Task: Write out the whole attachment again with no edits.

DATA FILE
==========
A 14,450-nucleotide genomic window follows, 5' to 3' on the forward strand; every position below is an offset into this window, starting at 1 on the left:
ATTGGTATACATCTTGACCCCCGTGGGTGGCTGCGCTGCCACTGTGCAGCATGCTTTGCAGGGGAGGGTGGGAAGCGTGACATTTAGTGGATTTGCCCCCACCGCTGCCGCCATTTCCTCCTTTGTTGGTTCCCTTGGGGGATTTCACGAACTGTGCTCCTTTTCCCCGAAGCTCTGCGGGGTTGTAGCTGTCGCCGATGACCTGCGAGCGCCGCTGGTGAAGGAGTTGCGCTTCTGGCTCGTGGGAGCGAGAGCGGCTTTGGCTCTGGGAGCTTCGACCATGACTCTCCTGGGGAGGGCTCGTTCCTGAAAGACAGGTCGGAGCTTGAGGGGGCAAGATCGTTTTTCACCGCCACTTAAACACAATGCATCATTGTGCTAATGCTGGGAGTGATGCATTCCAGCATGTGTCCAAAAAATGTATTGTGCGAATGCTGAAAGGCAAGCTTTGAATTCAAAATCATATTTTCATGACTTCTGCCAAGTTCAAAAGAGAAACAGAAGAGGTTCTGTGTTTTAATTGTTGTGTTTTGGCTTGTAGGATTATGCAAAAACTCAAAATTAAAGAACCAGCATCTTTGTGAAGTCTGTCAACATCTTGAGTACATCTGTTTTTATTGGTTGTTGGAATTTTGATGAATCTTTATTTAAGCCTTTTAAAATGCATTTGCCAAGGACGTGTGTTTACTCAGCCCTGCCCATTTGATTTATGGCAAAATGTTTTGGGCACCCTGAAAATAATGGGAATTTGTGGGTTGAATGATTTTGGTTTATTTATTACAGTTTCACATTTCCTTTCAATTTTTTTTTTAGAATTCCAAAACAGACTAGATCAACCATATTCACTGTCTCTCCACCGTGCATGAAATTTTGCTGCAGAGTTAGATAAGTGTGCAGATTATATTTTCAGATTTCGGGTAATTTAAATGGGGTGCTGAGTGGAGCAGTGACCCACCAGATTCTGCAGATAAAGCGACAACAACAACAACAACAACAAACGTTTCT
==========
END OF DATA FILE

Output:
A 14,450-nucleotide genomic window follows, 5' to 3' on the forward strand; every position below is an offset into this window, starting at 1 on the left:
ATTGGTATACATCTTGACCCCCGTGGGTGGCTGCGCTGCCACTGTGCAGCATGCTTTGCAGGGGAGGGTGGGAAGCGTGACATTTAGTGGATTTGCCCCCACCGCTGCCGCCATTTCCTCCTTTGTTGGTTCCCTTGGGGGATTTCACGAACTGTGCTCCTTTTCCCCGAAGCTCTGCGGGGTTGTAGCTGTCGCCGATGACCTGCGAGCGCCGCTGGTGAAGGAGTTGCGCTTCTGGCTCGTGGGAGCGAGAGCGGCTTTGGCTCTGGGAGCTTCGACCATGACTCTCCTGGGGAGGGCTCGTTCCTGAAAGACAGGTCGGAGCTTGAGGGGGCAAGATCGTTTTTCACCGCCACTTAAACACAATGCATCATTGTGCTAATGCTGGGAGTGATGCATTCCAGCATGTGTCCAAAAAATGTATTGTGCGAATGCTGAAAGGCAAGCTTTGAATTCAAAATCATATTTTCATGACTTCTGCCAAGTTCAAAAGAGAAACAGAAGAGGTTCTGTGTTTTAATTGTTGTGTTTTGGCTTGTAGGATTATGCAAAAACTCAAAATTAAAGAACCAGCATCTTTGTGAAGTCTGTCAACATCTTGAGTACATCTGTTTTTATTGGTTGTTGGAATTTTGATGAATCTTTATTTAAGCCTTTTAAAATGCATTTGCCAAGGACGTGTGTTTACTCAGCCCTGCCCATTTGATTTATGGCAAAATGTTTTGGGCACCCTGAAAATAATGGGAATTTGTGGGTTGAATGATTTTGGTTTATTTATTACAGTTTCACATTTCCTTTCAATTTTTTTTTTAGAATTCCAAAACAGACTAGATCAACCATATTCACTGTCTCTCCACCGTGCATGAAATTTTGCTGCAGAGTTAGATAAGTGTGCAGATTATATTTTCAGATTTCGGGTAATTTAAATGGGGTGCTGAGTGGAGCAGTGACCCACCAGATTCTGCAGATAAAGCGACAACAACAACAACAACAACAAACGTTTCT